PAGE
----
Posts Tagged ‘Statistics’

Our good friend Jason Kovacs (@jasonkovacs on Twitter) of Abba Fund (@abbafund on Twitter) recently did a post on their blog with updated global numbers regarding the orphan population.

True numbers are hard to get as there are many different definitions of what makes one an orphan. But at the end of the day, I’d rather not use the word orphan. To me, that dehumanizes the situation much like the word fetus does to an unborn child. These numbers represent little boys, little girls. It is someone that has been created by God. He or she has been created to do great things, God has great plans for them — until sin got in the way and disrupted those plans.

Here are a few of those statistics. Click over to Jason’s post for them all.

  • The most recent estimate is that there are approximately 145 million orphans in the world (UNICEF 2008). For this number, an orphan is defined as a child who has lost one or both parents.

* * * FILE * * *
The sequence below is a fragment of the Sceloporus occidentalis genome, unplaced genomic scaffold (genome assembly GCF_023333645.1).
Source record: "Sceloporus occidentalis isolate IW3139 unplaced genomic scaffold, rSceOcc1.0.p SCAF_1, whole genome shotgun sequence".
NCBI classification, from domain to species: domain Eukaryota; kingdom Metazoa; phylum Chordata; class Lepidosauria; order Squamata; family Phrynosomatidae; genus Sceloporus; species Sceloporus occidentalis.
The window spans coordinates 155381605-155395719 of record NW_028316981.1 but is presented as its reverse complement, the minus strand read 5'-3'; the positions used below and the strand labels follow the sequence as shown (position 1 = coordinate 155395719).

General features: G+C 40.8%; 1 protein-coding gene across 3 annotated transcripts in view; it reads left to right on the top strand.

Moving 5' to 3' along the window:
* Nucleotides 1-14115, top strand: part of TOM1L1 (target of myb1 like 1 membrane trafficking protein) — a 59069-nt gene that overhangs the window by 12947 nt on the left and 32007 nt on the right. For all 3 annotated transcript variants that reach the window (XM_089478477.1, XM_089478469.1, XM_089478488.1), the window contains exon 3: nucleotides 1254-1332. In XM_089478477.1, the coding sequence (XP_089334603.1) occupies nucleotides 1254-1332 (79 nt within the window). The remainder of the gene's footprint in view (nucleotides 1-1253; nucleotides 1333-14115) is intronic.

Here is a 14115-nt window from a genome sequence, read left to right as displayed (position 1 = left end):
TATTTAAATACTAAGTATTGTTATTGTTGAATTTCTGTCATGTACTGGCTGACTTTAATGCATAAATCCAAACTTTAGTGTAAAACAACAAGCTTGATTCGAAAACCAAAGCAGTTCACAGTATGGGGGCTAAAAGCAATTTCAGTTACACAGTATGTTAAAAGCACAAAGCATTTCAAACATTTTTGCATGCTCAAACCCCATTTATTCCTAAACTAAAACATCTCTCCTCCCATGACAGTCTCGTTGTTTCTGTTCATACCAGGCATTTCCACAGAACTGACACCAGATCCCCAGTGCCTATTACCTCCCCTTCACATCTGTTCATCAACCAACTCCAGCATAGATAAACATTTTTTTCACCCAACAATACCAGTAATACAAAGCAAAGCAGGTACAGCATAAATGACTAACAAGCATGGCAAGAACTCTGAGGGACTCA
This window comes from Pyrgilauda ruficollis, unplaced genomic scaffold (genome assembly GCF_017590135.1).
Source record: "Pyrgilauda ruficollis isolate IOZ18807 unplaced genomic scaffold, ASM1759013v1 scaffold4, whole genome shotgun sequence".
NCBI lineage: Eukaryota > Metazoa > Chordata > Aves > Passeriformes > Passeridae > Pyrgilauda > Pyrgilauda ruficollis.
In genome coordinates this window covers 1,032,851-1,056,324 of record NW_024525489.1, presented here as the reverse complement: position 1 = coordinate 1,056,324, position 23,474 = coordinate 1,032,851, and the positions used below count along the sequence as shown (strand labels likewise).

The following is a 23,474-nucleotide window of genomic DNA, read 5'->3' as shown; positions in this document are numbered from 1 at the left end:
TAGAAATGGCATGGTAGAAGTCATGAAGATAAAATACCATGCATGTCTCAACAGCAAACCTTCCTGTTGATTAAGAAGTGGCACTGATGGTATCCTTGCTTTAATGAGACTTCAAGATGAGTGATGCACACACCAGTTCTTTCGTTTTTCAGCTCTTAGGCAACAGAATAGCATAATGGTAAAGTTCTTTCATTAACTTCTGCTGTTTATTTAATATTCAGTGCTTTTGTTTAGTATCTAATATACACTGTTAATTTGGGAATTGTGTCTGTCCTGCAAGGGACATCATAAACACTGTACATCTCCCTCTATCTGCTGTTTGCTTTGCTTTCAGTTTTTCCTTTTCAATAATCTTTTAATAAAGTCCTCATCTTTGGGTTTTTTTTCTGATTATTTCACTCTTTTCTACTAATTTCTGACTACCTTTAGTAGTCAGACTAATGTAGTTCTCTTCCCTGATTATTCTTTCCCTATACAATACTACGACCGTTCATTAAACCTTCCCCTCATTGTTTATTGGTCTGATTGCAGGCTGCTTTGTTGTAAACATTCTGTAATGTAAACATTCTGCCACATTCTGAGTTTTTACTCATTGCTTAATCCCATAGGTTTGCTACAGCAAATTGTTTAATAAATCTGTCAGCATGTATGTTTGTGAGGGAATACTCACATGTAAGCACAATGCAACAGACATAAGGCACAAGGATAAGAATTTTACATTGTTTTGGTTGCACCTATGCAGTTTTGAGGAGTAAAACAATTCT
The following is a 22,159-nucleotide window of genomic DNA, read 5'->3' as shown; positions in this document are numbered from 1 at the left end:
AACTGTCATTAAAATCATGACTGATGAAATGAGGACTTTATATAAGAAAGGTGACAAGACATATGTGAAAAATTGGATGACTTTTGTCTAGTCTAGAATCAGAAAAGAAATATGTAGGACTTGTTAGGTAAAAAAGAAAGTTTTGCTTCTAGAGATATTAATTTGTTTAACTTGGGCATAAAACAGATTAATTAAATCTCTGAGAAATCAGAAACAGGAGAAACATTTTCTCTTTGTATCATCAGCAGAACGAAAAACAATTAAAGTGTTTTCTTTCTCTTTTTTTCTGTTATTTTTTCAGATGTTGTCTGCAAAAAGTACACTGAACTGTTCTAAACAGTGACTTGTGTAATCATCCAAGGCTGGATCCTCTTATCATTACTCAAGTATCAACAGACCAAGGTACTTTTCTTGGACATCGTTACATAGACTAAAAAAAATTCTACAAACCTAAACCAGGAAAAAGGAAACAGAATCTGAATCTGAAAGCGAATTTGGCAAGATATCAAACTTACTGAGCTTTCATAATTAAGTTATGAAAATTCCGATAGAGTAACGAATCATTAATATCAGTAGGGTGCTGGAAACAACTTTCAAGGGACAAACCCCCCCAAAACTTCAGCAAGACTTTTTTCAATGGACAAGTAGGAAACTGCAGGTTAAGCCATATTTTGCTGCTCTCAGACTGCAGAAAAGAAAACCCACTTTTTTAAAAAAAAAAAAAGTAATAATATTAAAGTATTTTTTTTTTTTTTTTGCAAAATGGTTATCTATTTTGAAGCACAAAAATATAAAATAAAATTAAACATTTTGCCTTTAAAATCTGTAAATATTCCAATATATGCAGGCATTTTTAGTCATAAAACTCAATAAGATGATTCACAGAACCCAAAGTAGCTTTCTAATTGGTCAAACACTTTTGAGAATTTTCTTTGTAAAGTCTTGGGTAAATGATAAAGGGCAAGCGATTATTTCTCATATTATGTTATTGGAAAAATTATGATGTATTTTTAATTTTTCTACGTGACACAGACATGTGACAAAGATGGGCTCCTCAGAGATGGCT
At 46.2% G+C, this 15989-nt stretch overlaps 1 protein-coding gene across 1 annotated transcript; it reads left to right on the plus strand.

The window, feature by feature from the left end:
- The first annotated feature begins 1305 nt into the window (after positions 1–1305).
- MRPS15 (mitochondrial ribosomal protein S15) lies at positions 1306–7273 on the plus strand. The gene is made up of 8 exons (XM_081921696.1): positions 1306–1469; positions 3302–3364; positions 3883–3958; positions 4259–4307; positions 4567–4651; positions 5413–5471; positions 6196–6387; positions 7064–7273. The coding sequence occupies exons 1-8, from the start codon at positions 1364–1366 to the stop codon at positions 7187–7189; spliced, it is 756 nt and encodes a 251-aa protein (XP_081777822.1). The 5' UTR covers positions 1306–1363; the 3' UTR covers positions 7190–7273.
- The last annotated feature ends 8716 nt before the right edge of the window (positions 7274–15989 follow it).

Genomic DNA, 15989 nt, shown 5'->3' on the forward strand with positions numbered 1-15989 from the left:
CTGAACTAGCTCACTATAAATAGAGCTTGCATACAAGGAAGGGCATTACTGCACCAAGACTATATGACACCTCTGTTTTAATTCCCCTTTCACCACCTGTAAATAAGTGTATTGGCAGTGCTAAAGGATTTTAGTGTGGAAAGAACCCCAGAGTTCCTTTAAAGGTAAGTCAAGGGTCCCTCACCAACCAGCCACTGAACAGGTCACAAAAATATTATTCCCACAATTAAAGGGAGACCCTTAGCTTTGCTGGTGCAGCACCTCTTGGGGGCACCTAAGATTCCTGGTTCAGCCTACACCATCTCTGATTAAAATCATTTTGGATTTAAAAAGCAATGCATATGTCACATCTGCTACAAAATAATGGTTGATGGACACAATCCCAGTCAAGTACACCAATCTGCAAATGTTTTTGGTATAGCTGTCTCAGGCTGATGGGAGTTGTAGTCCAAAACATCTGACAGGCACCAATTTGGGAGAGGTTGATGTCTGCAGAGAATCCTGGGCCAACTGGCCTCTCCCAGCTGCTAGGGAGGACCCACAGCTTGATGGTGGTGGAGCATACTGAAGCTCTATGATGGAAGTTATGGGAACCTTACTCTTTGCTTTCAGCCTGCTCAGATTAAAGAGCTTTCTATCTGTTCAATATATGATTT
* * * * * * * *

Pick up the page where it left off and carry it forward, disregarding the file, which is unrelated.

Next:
• More than 15 million children have lost one or both parents to AIDS, over 11.6 million of whom live in sub-Saharan Africa.
  • In 2007 67.5 million Children in South Asia and East Asia had lost one or both parents due to all causes.
  • Included in the 2008 estimate of 145 million orphans are more than 92 million that have a surviving mother—-with whom they most likely live.
  • Approximately 15 million children are “double” orphans—growing up without either mother or father.  That’s about ten percent of the whole 145 million.

Each year, an estimated 20,000 young people “age out” of the U.S. foster care system. Many are only 18 years old and still need support and services. Several foster care alumni studies show that without a lifelong connection to a caring adult, these older youth are often left vulnerable to a host of adverse situations:

Earned a high school diploma         54%
Obtained a Bachelor’s degree or higher     2%
Became a parent                 84%
Were unemployed                 51%
Had no health insurance             30%
Had been homeless                 25%
Were receiving public assistance         30%

What’s your role in changing these numbers? It can be overwhelming to look at the 145 million number. I don’t think we can help 145 million children but we can look into the eyes of ONE child and say, “what can I do for you?” or to come alongside a young couple and say “how can I help you adopt?”

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